The Way Things Go
Artist, New York, Berlin, and Chiang Mai
Art, Technology, and Culture Colloquium
February 23, 2015, 7:30-9:00pm
The David Brower Center, Berkeley CA
Lectures are free and open to the public.
Co-presented with the Arts Research Center, Berkeley Center for New Media, The Brower Center, and the UC Berkeley Art Practice Department along with the Yerba Buena Center for the Arts.
About the lecture: Well-known for installations which invite viewers to cook, share meals, and interact with one another, Rirkrit Tiravanija is widely recognized as playing a critical role in the development of artwork that engages the social space, and has been cited by French critical theorist Nicolas Bourriaud as a key example of his theory of Relational Aesthetics. In this lecture, Tiravanija will discuss his current exhibit, on view at The Yerba Buena Center for the Arts from February 13th – May 24th, 2015; The Way Things Go is an expansive curatorial project which uncovers narratives, reveals personal stories, and shares vignettes that lead to a larger understanding of migration of people in the production of material culture.
Tiravanija invited artists from Asia and Europe, as well as from the San Francisco Bay Area, to contribute works related to the circulation and anthropology of seeds, plants, food, recipes, and related materials of kitchen culture that have circulated across regions and time. Featuring 12 artists projects and a wide range of work, from mixed-media installations to film, video, archive-oriented art, The Way Things Go explores how personal effects, gourds, seeds, a recipe, and sugar all yield stories that go beyond each artist’s personal intention, and creates a larger story of interwoven meanings embedded in cultural geography and spatial history.
Note on attendance: We’re delighted by the interest in the series this year, and we thank you for your patience as we try to create the best system to accommodate all who are interested in attending. Our RSVP methods have proved fickle, with significant attrition some nights, and oversubscribed attendance on others. Hence, for the rest of the series, the ATC series will revert to, yes, analogue methods. From now on, seating will be based only on place in line. Anyone who arrives by 7pm is almost certain to get in, with chances decreasing as the the line lengthens. Please know that we will also set up an audio feed for overflow, and the video will be posted online as soon as possible!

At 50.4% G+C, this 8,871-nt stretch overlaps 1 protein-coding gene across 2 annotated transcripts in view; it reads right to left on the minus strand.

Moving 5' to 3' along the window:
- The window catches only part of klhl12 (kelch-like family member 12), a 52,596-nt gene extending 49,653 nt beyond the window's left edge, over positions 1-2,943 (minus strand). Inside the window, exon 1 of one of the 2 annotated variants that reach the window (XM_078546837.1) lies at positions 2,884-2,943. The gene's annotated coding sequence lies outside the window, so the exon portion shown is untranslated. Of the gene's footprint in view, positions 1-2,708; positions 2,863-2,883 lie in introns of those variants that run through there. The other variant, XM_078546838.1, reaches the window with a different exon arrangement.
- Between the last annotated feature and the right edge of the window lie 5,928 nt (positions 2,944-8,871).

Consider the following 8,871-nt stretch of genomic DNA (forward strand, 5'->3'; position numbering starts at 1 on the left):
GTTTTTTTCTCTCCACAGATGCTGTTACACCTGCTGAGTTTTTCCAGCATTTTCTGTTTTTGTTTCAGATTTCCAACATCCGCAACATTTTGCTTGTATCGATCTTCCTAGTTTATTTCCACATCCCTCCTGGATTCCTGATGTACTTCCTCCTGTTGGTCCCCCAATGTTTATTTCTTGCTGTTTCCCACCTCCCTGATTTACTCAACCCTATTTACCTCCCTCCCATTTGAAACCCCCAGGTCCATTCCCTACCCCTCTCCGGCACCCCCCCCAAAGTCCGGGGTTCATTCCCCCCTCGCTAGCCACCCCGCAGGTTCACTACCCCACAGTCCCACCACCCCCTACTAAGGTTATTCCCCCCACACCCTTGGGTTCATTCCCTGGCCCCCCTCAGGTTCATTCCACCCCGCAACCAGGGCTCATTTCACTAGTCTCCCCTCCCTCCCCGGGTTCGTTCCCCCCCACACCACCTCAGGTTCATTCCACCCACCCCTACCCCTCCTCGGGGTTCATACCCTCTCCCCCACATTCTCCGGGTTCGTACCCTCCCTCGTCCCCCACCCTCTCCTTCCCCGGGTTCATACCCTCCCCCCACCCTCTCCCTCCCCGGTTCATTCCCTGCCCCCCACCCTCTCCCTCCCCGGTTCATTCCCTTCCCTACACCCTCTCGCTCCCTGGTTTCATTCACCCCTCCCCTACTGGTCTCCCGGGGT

About Rirkrit Tiravanija: Since the 1990s, the renowned Thai artist Rirkrit Tiravanija (born in 1961 in Buenos Aires, Argentina, and currently living and working in New York, Berlin, and Chiang Mai, Thailand) has aligned his artistic production with an ethic of social engagement, often inviting viewers to inhabit and activate the work. In one of his best-known series, begun with pad thai (1990) at Paula Allen Gallery in New York, Tiravanija opted not to present art objects, but to prepare, cook, and serve home-style Thai curry to exhibition visitors. Tiravanija’s practice is very wide ranging and extends into many artistic forms. It may be productive to understand his work as a set of proposals that cross into environmentalism, biography, and politics as well as food, menus, and kitchens. While in his earliest works it appears that he approached social and political issues through a desire to establish localized communities, more recently, especially with his projects anchored in Thailand, he has become more directly responsive to shifts and changes on the political scene. Throughout his career, Tiravanija has framed his practice in the terms of local social geographies, while at the same time not disregarding the importance of personal experience. Tiravanija has won several prestigious awards, including the Hugo Boss Prize in 2005, the Absolut Art Award in 2010, the Benesse Prize by the Naoshima Contemporary Art Museum in Japan, and the Smithsonian American Art Museum’s Lucelia Artist Award.